There are now two different kinds of airfields: paved airfields, which work the same as airfields in Panzer General, and new dirt airfields, which cannot replace losses. New planes cannot be placed at dirt airfields, but dirt airfields still refuel and rearm planes as normal. Also worth noting is the two different airplane types: land-based and carrier-based; this is important because only carrier-based planes can land on, or be placed at, aircraft carriers, while land-based planes can only use airfields. Carrier-based planes also count as land-based planes, so they can use airfields as well.
Aircraft carriers work differently from airfields. The plane has to end its move in the hex with the aircraft carrier and is moved into the carrier's hangar, which is where planes have to be in order to be refueled, rearmed, and receive replacements. The exception to this is for any fighter planes assigned as Combat Air Patrol protecting the carrier, which are automatically refueled and rearmed each turn, but must still land to get replacements. Each carrier has a limited number of slots for planes in its hangar, so you will need more than one carrier. If you lose a carrier, all planes in the carrier's hangar are lost as well.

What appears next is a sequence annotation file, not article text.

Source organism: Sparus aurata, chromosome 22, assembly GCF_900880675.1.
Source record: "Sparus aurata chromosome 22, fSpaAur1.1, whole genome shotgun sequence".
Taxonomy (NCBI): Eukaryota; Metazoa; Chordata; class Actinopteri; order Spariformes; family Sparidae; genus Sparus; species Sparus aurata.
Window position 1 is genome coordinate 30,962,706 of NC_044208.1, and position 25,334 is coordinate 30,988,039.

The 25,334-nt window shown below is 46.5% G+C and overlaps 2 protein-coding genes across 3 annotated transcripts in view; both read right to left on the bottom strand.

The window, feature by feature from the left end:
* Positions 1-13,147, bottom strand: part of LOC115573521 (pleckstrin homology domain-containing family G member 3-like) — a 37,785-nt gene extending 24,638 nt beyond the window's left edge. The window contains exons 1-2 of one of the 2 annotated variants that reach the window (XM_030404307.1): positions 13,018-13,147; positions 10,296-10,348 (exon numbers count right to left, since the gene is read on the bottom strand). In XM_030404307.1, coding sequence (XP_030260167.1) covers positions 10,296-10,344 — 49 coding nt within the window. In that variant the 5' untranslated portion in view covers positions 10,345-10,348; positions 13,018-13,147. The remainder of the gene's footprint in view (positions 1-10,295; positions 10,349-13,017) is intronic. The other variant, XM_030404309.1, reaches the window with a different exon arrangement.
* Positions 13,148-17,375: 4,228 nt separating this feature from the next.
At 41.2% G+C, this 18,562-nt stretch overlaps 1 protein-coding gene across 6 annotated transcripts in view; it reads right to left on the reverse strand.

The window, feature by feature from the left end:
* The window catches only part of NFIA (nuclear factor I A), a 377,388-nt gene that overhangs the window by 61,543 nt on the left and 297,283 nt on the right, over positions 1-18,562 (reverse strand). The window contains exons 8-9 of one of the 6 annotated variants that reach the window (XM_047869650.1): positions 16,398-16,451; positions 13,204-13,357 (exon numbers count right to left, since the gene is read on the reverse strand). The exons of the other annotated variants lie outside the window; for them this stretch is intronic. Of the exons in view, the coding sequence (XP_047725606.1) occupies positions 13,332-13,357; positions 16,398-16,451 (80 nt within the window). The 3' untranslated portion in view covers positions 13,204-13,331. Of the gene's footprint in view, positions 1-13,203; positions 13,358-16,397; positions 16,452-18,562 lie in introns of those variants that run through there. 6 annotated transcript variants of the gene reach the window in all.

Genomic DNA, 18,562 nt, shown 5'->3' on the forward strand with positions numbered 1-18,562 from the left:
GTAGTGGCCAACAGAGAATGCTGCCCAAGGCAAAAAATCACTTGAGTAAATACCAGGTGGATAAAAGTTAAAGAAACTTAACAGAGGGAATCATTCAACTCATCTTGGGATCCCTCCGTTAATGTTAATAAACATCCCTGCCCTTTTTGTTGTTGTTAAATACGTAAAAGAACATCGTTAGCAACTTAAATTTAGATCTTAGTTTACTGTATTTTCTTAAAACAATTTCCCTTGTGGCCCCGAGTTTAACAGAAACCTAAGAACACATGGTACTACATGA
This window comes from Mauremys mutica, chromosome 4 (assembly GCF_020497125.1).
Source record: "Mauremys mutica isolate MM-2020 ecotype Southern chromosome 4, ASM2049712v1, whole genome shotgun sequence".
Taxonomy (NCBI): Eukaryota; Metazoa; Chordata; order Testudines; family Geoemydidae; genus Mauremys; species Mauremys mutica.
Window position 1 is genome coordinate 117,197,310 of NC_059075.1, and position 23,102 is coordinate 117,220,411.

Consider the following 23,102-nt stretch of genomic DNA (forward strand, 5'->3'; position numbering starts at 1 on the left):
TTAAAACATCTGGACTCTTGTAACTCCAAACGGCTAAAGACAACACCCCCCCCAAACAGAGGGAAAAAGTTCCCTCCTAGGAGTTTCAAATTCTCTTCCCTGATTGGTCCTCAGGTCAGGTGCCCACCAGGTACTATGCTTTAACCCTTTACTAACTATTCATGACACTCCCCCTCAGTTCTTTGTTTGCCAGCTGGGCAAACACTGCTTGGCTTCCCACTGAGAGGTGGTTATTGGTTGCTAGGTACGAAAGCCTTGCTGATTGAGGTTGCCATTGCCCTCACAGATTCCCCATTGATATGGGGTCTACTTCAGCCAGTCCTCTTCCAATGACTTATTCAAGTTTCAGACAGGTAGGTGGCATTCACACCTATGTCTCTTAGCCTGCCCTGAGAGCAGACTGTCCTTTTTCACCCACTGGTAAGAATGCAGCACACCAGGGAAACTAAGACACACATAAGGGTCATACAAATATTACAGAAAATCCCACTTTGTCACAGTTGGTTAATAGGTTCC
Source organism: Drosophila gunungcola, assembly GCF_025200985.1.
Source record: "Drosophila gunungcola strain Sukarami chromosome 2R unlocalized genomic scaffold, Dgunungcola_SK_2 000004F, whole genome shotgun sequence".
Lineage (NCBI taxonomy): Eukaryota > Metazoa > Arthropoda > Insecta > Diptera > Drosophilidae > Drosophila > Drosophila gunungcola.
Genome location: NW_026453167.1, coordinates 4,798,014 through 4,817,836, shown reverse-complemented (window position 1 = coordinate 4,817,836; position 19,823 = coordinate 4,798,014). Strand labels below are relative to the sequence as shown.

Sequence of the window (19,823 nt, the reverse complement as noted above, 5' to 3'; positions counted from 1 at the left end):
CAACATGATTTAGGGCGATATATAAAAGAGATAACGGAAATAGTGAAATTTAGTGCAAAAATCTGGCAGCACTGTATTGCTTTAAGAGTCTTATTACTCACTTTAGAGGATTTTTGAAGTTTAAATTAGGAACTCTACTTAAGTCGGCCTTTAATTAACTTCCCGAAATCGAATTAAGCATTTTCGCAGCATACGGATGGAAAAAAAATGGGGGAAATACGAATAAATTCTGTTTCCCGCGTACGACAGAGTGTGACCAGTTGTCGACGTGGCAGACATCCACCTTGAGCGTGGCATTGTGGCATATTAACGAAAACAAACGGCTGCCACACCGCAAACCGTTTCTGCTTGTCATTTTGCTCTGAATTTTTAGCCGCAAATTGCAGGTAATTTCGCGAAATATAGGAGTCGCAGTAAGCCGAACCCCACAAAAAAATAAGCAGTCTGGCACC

Ships can receive damage during a battle. The damage taken can do any number of things, from making the ship unable to move or fight, to the ship being unable to see, to the ship being on fire which causes more losses each turn, to the carrier's hangar being unusable, etc. Buying replacements does remove the damage, as you are receiving undamaged ships, but you can also use the Repair Ship button, which removes damage for free and sometimes replaces a couple of losses for free at the cost of the ship's turn. There will be a red symbol next to the ship's strength number to show that a ship has been damaged.